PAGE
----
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Abstract

Objectives

To determine the sequence of cardiovascular and blood gas changes induced by ingestion of fumonisin-containing culture material in swine and to examine the temporal relationship of these changes to plasma sphinganine and sphingosine concentrations.

Animals

12 healthy castrated pigs (38 to 50 kg).

Procedure

Pigs were instrumented to permit cardiovascular monitoring and collection of blood samples. Baseline values were obtained, and pigs were randomly assigned to 1 of 2 groups. Control pigs (n = 6) were fed a standard grower diet, whereas culture material that contained 20 mg of fumonisin B1/kg of body weight was added to the feed of treated pigs (n = 6) each day. Hemodynamic data, results of arterial and mixed venous blood gas analyses, and plasma sphinganine and sphingosine concentrations were recorded every 12 hours until treated pigs were euthanatized because of impending death from pulmonary edema.

Results

Sphinganine and sphingosine concentrations were increased in plasma of treated pigs within 24 hours of initial fumonisin exposure and continued to increase dramatically until euthanasia. Fumonisin-treated pigs had increased respiratory rate, mean pulmonary artery pressure, and pulmonary artery wedge pressure, along with decreased heart rate and cardiac output in the 12-hour period before euthanasia. Fumonisin-treated pigs also had systemic arterial hypotension, arterial and mixed venous hypoxemia, metabolic acidosis, decreased oxygen delivery, and increased oxygen consumption immediately before euthanasia.

Conclusions and Clinical Relevance

Fumonisin-induced pulmonary edema in swine is probably caused by acute left-sided heart failure. Onset of hemodynamic changes was associated with plasma sphinganine concentration ≥ 2.2 μM/L and plasma sphingosine concentration ≥ 1 µM/L (Am J Vet Res 1999;60:1292–1300)

Free access
in American Journal of Veterinary Research

Abstract

Objective—To determine whether cardiovascular dysfunction is evident in horses with leukoencephalomalacia experimentally induced by administration of fumonisin B1.

Animals—11 healthy horses of various breeds (body weight, 252 to 367 kg).

Procedure—Horses were randomly assigned to 3 groups and administered fumonisin B1 daily. Horses received IV injections of 0 (control horses; n = 4), 0.01 (3), or 0.20 mg (4) of fumonisin B1/kg for 7 to 28 days. Horses were examined daily for evidence of neurologic disease. When neurologic signs consistent with leukoencephalomalacia were evident, horses were anesthetized, and catheters were inserted for evaluation of the cardiovascular system. After recovery from anesthesia, hemodynamic measurements were obtained.

Results—Fumonisin-treated horses with clinical signs of neurologic disease had evidence of cardiovascular dysfunction manifested as decreases in heart rate, cardiac output, right ventricular contractility (assessed by measuring the maximal rate of change of right ventricular pressure), coccygeal artery pulse pressure, and pH and base excess in venous blood as well as increases in systemic vascular resistance, compared with values for control horses. Fumonisin-treated horses with and without clinical signs of neurologic disease also had higher serum and right ventricular sphinganine and sphingosine concentrations than control horses.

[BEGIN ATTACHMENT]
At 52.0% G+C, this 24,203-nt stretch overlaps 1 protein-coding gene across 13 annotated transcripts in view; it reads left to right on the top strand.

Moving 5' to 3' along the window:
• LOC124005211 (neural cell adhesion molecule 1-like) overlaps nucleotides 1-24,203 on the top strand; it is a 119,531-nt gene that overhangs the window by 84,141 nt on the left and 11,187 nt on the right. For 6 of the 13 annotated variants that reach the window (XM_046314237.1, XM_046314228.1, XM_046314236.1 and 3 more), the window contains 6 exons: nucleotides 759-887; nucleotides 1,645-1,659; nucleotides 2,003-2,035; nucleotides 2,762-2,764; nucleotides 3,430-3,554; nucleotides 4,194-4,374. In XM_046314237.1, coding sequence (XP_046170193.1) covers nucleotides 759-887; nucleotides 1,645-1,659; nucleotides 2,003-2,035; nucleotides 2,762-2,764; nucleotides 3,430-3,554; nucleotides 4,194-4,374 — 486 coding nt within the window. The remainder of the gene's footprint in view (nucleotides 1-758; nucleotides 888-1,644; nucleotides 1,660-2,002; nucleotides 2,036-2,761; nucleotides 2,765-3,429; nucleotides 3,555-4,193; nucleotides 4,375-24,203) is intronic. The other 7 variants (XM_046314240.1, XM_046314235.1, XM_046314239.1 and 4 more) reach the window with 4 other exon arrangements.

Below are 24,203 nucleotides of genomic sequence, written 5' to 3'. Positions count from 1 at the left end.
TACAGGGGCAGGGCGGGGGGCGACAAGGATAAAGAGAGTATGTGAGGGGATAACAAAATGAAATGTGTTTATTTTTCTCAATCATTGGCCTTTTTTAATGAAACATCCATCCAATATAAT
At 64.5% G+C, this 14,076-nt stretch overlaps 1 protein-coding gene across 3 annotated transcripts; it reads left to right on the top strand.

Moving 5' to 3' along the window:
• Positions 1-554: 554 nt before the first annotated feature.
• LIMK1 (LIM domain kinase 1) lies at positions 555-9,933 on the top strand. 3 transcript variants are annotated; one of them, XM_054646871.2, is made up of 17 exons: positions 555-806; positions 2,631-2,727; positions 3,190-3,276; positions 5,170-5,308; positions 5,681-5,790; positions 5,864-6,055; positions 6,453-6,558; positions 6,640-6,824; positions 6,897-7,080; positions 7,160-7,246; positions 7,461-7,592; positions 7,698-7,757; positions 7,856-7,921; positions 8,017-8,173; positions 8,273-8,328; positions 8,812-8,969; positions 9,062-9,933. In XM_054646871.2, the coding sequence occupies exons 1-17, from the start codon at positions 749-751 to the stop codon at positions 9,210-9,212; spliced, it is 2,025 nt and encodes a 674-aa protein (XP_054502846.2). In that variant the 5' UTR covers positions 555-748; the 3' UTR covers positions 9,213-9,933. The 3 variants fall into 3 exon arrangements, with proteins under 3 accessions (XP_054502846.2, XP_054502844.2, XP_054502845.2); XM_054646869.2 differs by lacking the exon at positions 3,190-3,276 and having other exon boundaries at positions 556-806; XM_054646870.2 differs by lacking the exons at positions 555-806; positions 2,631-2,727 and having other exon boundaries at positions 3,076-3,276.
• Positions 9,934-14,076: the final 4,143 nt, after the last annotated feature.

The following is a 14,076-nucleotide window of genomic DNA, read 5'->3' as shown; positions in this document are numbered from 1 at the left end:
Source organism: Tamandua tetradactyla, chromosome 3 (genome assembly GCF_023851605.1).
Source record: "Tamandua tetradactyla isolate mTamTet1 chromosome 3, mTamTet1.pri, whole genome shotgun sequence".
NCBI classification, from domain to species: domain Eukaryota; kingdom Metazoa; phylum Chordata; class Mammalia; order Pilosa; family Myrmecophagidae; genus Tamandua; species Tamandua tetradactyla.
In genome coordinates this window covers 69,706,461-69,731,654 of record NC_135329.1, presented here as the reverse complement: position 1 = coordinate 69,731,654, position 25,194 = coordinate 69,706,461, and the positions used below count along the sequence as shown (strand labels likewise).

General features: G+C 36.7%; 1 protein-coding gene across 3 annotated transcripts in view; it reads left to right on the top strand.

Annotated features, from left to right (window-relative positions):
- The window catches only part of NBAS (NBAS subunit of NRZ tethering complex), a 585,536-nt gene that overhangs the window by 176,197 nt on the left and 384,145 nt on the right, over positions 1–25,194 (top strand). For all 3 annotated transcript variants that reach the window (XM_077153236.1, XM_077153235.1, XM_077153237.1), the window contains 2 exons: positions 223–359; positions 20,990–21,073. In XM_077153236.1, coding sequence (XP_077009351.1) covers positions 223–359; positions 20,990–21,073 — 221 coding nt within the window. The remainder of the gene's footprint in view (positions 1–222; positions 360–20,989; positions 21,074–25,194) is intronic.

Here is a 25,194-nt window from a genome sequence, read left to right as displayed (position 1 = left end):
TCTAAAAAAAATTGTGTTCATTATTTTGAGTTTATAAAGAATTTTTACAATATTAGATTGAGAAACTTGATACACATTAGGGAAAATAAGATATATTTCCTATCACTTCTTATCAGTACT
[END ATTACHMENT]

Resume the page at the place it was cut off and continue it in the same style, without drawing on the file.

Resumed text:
Conclusions and Clinical Relevance—An association was detected among fumonisin-induced neurologic disease, increased serum and myocardial sphinganine and sphingosine concentrations, and decreased cardiovascular function in horses. Fumonisin-induced decreases in cardiovascular function may contribute to the pathophysiologic development of leukoencephalomalacia in horses. (Am J Vet Res 2002;63:538–545).

Full access
in American Journal of Veterinary Research

Abstract

Recent state and federal legislative actions and current recommendations from the World Health Organization seem to suggest that, when it comes to antimicrobial stewardship, use of antimicrobials for prevention, control, or treatment of disease can be ranked in order of appropriateness, which in turn has led, in some instances, to attempts to limit or specifically oppose the routine use of medically important antimicrobials for prevention of disease. In contrast, the AVMA Committee on Antimicrobials believes that attempts to evaluate the degree of antimicrobial stewardship on the basis of therapeutic intent are misguided and that use of antimicrobials for prevention, control, or treatment of disease may comply with the principles of antimicrobial stewardship. It is important that veterinarians and animal caretakers are clear about the reason they may be administering antimicrobials to animals in their care. Concise definitions of prevention, control, and treatment of individuals and populations are necessary to avoid confusion and to help veterinarians clearly communicate their intentions when prescribing or recommending antimicrobial use.

Full access
in Journal of the American Veterinary Medical Association